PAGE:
Road Work at Great Basin National Park
Beginning July 8, 2014 and continuing through the end of August there will be road work at Great Basin National Park on paved roads throughout the park. Delays of 10 minutes or less may occur. Updated 7/22/2014 More »
Life survives in caves by adapting to the unusual habitat. Because sunlight does not penetrate beyond the twilight zone of a cave, the area just inside the entrance, plants that must capture energy from sunlight cannot grow. Therefore, the cave ecosystem is based on nutrients entering the cave via water and outside organisms venturing into the cave and depositing guano, eggs, debris, or their carcasses. These nutrients are in turn used by the organisms that spend their entire life cycles in the cave environment.
New Cave Species Discovered
Bacteria in Caves
Trogloxenes and Troglobites
The nesting material brought into the cave and droppings left behind by these temporary residents is a major source of nourishment for another type of animal known as a troglobite.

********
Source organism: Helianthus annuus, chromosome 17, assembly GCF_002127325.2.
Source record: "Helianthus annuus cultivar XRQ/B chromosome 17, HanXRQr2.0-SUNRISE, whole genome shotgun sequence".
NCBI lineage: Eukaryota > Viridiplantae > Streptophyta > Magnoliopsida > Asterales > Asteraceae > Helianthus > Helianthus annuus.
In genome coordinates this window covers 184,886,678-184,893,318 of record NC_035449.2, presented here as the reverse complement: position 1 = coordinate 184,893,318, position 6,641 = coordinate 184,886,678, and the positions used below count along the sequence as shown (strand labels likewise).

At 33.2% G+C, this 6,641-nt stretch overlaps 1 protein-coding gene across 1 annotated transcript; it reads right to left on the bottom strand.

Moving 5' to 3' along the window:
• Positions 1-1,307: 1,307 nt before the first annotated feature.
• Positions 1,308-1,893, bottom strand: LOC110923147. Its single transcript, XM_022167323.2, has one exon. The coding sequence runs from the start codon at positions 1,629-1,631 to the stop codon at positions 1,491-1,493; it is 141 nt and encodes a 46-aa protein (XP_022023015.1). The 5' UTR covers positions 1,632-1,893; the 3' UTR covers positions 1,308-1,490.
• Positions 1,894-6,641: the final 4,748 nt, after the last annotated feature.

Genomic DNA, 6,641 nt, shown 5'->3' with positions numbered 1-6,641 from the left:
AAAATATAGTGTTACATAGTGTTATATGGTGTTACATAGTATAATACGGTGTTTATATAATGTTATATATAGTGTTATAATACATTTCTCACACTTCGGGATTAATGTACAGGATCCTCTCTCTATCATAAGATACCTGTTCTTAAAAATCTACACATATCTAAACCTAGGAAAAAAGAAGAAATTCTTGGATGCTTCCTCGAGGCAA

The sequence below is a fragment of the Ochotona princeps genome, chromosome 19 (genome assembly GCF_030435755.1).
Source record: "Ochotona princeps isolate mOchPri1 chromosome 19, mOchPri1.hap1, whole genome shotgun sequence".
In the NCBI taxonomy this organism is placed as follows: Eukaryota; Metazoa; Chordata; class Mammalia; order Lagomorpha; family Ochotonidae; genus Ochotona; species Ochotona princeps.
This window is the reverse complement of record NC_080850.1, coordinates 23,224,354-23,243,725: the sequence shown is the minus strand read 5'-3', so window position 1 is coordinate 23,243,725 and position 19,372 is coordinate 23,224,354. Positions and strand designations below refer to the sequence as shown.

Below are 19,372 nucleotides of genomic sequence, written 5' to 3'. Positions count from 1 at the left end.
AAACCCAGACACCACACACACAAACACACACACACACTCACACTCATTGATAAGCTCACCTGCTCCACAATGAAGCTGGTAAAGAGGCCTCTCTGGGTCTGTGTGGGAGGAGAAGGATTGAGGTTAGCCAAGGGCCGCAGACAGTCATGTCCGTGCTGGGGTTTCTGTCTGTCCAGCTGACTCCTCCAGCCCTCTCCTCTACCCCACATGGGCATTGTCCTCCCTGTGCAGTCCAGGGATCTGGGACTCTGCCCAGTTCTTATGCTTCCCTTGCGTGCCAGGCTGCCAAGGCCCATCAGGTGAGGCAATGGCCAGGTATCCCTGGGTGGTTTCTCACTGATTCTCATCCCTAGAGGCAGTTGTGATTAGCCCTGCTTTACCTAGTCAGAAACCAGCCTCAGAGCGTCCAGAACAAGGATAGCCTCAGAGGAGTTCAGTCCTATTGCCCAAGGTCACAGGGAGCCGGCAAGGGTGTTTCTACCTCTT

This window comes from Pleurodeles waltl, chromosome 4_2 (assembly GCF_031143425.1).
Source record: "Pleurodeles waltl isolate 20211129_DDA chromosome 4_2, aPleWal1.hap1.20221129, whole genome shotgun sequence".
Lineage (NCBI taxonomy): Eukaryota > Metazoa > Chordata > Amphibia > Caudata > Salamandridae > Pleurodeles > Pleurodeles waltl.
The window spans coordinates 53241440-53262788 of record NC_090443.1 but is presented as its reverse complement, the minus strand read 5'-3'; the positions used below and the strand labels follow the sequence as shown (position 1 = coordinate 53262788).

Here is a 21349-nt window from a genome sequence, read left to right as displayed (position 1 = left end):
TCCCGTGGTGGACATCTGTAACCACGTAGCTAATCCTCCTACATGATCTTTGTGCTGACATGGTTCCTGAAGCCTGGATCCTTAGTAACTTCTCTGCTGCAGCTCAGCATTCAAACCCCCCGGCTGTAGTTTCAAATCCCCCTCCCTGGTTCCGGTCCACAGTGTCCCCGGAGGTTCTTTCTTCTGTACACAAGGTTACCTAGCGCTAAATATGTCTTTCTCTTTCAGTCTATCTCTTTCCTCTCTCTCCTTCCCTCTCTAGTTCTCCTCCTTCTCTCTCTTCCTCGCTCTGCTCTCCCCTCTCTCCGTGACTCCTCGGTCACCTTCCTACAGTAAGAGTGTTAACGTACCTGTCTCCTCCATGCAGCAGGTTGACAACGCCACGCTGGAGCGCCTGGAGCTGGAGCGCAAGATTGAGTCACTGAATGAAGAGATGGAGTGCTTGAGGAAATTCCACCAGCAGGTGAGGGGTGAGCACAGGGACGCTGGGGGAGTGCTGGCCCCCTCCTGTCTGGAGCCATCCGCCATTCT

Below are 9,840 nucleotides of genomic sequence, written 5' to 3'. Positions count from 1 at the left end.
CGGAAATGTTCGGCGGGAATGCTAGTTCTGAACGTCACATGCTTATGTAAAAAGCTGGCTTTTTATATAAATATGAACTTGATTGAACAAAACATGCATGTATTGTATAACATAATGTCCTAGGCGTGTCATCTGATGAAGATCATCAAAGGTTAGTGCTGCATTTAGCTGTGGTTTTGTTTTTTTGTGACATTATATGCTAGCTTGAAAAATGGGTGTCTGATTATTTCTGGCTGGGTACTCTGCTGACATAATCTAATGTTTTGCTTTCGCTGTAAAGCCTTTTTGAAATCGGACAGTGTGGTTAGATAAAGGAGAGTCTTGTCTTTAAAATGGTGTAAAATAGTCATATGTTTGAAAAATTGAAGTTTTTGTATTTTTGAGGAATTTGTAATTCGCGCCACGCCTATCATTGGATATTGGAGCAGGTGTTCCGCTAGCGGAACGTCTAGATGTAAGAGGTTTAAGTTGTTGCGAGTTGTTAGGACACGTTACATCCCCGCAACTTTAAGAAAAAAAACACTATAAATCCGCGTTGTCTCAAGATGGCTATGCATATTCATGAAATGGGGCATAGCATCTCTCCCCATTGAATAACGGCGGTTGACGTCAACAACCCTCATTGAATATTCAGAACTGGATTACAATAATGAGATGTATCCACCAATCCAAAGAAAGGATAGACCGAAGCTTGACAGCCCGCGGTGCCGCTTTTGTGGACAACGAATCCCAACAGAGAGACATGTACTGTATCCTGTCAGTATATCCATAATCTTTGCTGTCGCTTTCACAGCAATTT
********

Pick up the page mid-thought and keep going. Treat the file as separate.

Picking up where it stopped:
Troglobites are species that spend their entire life cycles in caves and include cave crickets, spiders, psuedoscorpions and the smaller mites and springtails. Often troglobites have adapted to the cave environment through morphological changes such as the loss of eyes and pigment and lengthening of appendages, as is seen in the cave dipluran. Though adapted to survive in the unique cave environment, they are dependent on organic material packed in by other animals or washed in from the surface. They often must optimize meals that are few and far between.
Navigating in the Dark
Park rangers are trying to reduce these effects on the cave by turning out lights when tours are not in the cave and by not allowing visitors to bring food or beverages on tours.
Learning About Cave Life
Learning as much as we can about cave life has the potential to affect our own lives. Recently, scientists have found bacteria in caves that might have medical benefits. The first step, though, is to preserve these species by protecting the cave environments they live in.
Did You Know?
The Bonneville cutthroat trout is the only trout native to Great Basin National Park and East Central Nevada. Ancestors of the current Bonneville cutthroat trout were abundant in ancient Lake Bonneville 16,000 to 18,000 years ago, the remnant of what is now the Great Salt Lake in Utah.